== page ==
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Lecture 8Molecular GeneticsCoding instructions of all living organisms written in same genetic language  that of nucleic acidsMust first understand structure of DNAKnew:1. Genetic material must contain complex informationa. Traits and functions of an organismb. Must have capacity to varyc. Must be stable – alterations to genetic instructions (mutations) are usually detrimental2. Genetic material must replicate faithfullya. Copied accuratelyb. Each cell division the genetic instructions must be transmitted accuratelyc. Reproduction – coding instructions must be copied with fidelity to progeny3. Genetic material must encode the phenotypea. Genetic material (genotype) codes for (determines) traits (phenotype)b. Mechanism needed to translate genetic info into amino acid sequence of proteinWatson and Crick: Discovery of the 3 dimensional structure of DNASugars and phosphates on the outside and bases on the inside of helixG-C and A-T pairingMost organisms DNA carry genetic informationA few viruses use RNADNA consists of two complementary and antiparallel nucleotide strands that form a double helixThree levels of complexity: primary, secondary, and tertiary structures of DNAPrimary  nucleotide structure and how nucleotides join togetherSecondary  DNA’s stable three-dimensional configuration, helical structureTertiary  packing arrangements of double-stranded DNA in chromosomes- Primary Structure of DNAo Consists of a string of nucleotides joined together by phosphodiester linkageso DNA is a macromolecule  large molecule Polymer  made up of many repeating units linked together Repeated units = nucleotides Nucleotides have 3 parts: 1. Sugar 2. Phosphate 3. Nitrogen-containing baseo Sugars of nucleic acids = pentose sugars RNA has –OH  so more reactive, less stable DNA  better to carry genetic info bc more stable-o Nitrogenous base  either purine or pyrimidine DNA and RNA contain A,G, C (RNA has U, DNA has T) Flat ring structures with groups sticking out Know these 5 structures In a nucleotide the nitrogenous base always forms a covalent bond with the 1’ carbon atom of the sugar A deoxyribose or a ribose sugar and a base together are referred to as a nucleosideo Phosphate group  phosphorous atom bonded to four oxygen atoms Found in every nucleotide and frequently carry a negative charge = DNA acidic Phosphate group always bonded to 5’-carbon atom of the sugar in a nucleotideo DNA nucleotides Deoxyribonucleotides or deoxyribonucleoside 5’-monophosphates 4 types of bases = 4 kinds of DNA nucleotides Equivalent RNA nucleotides = ribonucleotides or ribonucleoside 5’-monophosphate  To understand 5 prime and three prime know position on a ribose groupo Polynucleotide stands DNA made of many nucleotides connected by covalent bonds which join the 5’-phosphate group of one to 3’-carbon atom of next molecule- = Phosphodiester linkages- Strong covalent bonds Nucleotides linked like this make polynucleotide strands Backbone of stand is composed of alternating sugars and phosphates and bases project away from the axis of the strand Direction/ polarity- One end a free phosphate attach to 5’carbon of sugar in nucleotide = 5’end - Other end has free OH group of 3’-carbon of the sugar = 3’ endoo Linked by phosphodiester backbone Sugars linked by phosphodiester bondso Antiparallel 5’ phosphate  3’ hydroxyl Bases on opposite strands interact by hydrogen bonding Each base pair has different number hydrogen bonds- 2 between A-T- 3 between C-Go RNA Presence of uracil over thymine Presence of hydroxide over hydrogen on ribose moleculeo Watson-crick Base Pairing Base pairing (AT, CG)- Secondary Structureo Double helix Sugar-phosphate linkages on outside and bases stacked in interior Antiparallel strandso Strands held together by two types of molecular forces Hydrogen bonds link the bases on opposite stands  weaker than phosphodiester bonds- CG is stronger than AT because of the number of hydrogen bonds- Strands are not identical by complementary  efficient and accurate DNA replication Interaction between stacked base pairs- Help with stability of DNA molecule but don’t need a particular base to follow another- Therefore DNA molecule is free to vary, allowing DNA to carry genetic informationo Different secondary structures The 3D shape of molecule can vary depending on conditions in which the DNA is placed, or on base sequence itself Direction of helix A form, B form, Z form B-DNA is the basic physiological form- Plenty of water surround the molecule and no unusual base sequence in the DNA- Most stable configuration, and most predominate structure- Alpha helix – right handed, clockwise spiral- 10 base pairs per 360 degree rotation (turn)- .34 nm apart so each full rotation is 3.4 nm- Diameter of the helix is 2nm- Major and minor grooves A-DNA  Less water present- Alpha helix (right handed) - Shorter and wider than B-DNA (compacted helix) Z form  contains particular base sequences (stretches of C and G nucleotides)- Left-handed helix- Sugar-phosphate backbone zigzags back and forth- Rare form driven by unusual base pair compositiono- Major and Minor Grooveso  The edges of bases form a surface in each groove in each groove These surfaces will be important for protein interactionso Needs to be information in this molecule Things must be able to interact with this molecule when it is being used in a cell to make protein and is still paired in a helixoo See the base pairs sticking out into the major and minor grooves- Flow of information within cellso Central dogmao Exceptions RNA DNA via reverse transcriptaseoo Base modifications, DNA, RNA structures: more variation, more “information”- Introduction to Genomeso Variety of genome sizes and little relationship between how big genomes are and how complex they are = C value Paradoxo Number of base pairs = sizeo Paradox is that there is no relationship between size and complexity- Packing problemo 3 hierarchical levels of structure of DNA Primary (nucleotide sequences), Secondary (double-stranded helix), tertiary (high-order folding that allows DNA to be packed)o Twisting and turning can only do so mucho But like humans, 3 billion basepairs (6 feet) needs to fit in every cello Supercoiling DNA helix is subjected to strain by being overwound (positive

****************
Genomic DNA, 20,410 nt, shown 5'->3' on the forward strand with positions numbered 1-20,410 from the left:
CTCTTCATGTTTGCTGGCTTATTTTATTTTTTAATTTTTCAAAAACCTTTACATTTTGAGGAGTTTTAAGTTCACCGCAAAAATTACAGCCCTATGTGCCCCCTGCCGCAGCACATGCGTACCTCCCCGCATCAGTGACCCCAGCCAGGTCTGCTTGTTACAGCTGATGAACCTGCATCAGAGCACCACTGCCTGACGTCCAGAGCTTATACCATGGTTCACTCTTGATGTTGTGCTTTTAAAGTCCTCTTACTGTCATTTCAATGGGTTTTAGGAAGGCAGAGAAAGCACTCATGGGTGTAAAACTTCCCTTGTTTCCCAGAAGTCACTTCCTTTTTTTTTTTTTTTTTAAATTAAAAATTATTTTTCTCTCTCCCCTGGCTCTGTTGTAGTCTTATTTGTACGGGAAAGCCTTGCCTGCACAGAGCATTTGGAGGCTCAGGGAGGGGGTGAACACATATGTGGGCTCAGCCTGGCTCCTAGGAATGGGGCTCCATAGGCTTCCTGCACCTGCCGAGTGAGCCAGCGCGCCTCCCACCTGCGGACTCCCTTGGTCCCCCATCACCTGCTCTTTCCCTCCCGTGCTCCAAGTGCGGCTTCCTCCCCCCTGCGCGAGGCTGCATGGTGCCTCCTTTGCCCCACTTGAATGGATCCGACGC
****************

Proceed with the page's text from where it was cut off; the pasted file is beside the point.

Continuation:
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UMD BSCI 222 - Molecular Genetics